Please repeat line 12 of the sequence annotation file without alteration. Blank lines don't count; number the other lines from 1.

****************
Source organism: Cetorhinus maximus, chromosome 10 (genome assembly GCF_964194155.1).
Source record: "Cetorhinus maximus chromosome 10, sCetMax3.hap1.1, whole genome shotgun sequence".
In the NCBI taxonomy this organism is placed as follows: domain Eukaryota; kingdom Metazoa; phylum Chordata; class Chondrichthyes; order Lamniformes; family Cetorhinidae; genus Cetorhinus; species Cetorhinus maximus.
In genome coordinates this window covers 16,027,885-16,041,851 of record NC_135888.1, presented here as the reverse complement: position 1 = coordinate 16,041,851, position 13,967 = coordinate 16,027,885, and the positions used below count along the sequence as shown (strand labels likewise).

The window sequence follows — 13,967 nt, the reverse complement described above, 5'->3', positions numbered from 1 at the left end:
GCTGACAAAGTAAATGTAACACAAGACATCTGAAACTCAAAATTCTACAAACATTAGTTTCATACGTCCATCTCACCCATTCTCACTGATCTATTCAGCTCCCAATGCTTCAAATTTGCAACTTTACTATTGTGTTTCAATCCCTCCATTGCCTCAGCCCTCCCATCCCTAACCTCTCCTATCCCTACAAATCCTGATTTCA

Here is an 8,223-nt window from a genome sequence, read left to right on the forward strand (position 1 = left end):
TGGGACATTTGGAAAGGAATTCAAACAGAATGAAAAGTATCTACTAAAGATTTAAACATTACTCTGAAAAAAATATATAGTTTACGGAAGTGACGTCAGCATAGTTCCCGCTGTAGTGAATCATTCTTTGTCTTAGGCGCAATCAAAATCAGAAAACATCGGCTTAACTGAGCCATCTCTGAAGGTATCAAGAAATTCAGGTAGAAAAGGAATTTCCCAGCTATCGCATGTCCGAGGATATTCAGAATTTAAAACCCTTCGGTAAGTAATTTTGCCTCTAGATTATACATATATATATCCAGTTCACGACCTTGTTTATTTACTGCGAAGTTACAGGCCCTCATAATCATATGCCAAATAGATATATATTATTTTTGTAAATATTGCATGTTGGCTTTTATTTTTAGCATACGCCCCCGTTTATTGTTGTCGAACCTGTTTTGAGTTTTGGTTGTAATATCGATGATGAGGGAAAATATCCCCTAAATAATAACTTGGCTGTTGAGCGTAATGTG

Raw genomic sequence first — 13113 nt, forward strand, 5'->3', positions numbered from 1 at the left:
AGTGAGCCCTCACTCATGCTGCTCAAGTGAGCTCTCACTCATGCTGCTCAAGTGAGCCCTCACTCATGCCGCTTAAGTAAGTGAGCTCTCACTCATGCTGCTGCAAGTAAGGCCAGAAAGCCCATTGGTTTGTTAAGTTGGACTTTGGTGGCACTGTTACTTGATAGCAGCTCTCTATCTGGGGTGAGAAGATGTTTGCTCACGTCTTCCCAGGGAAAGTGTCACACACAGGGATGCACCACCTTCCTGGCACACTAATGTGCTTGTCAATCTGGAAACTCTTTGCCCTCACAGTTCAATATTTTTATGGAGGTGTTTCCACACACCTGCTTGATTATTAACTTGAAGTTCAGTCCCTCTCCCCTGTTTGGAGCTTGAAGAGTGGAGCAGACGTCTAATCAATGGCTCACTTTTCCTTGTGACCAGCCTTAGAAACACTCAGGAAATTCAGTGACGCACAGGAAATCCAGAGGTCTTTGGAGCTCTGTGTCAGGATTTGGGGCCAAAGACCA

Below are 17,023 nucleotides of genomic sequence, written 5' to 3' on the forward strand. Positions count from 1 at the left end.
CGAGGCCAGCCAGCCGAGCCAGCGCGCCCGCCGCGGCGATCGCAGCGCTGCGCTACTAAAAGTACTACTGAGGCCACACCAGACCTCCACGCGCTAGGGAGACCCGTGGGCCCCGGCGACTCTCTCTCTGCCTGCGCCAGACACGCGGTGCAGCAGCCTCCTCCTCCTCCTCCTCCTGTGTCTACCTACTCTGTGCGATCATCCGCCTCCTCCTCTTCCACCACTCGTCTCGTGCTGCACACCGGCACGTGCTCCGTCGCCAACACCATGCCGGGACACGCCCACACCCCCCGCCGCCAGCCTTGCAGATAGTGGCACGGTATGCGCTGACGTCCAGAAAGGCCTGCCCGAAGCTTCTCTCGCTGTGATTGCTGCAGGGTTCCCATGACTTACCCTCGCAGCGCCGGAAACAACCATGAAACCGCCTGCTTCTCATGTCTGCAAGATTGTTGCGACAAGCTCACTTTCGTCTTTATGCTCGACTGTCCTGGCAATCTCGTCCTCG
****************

CGAGGCCAGCCAGCCGAGCCAGCGCGCCCGCCGCGGCGATCGCAGCGCTGCGCTACTAAAAGTACTACTGAGGCCACACCAGACCTCCACGCGCTAGGGAGACCCGTGGGCCCCGGCGACTCTCTCTCTGCCTGCGCCAGACACGCGGTGCAGCAGCCTCCTCCTCCTCCTCCTCCTGTGTCTACCTACTCTGTGCGATCATCCGCCTCCTCCTCTTCCACCACTCGTCTCGTGCTGCACACCGGCACGTGCTCCGTCGCCAACACCATGCCGGGACACGCCCACACCCCCCGCCGCCAGCCTTGCAGATAGTGGCACGGTATGCGCTGACGTCCAGAAAGGCCTGCCCGAAGCTTCTCTCGCTGTGATTGCTGCAGGGTTCCCATGACTTACCCTCGCAGCGCCGGAAACAACCATGAAACCGCCTGCTTCTCATGTCTGCAAGATTGTTGCGACAAGCTCACTTTCGTCTTTATGCTCGACTGTCCTGGCAATCTCGTCCTCG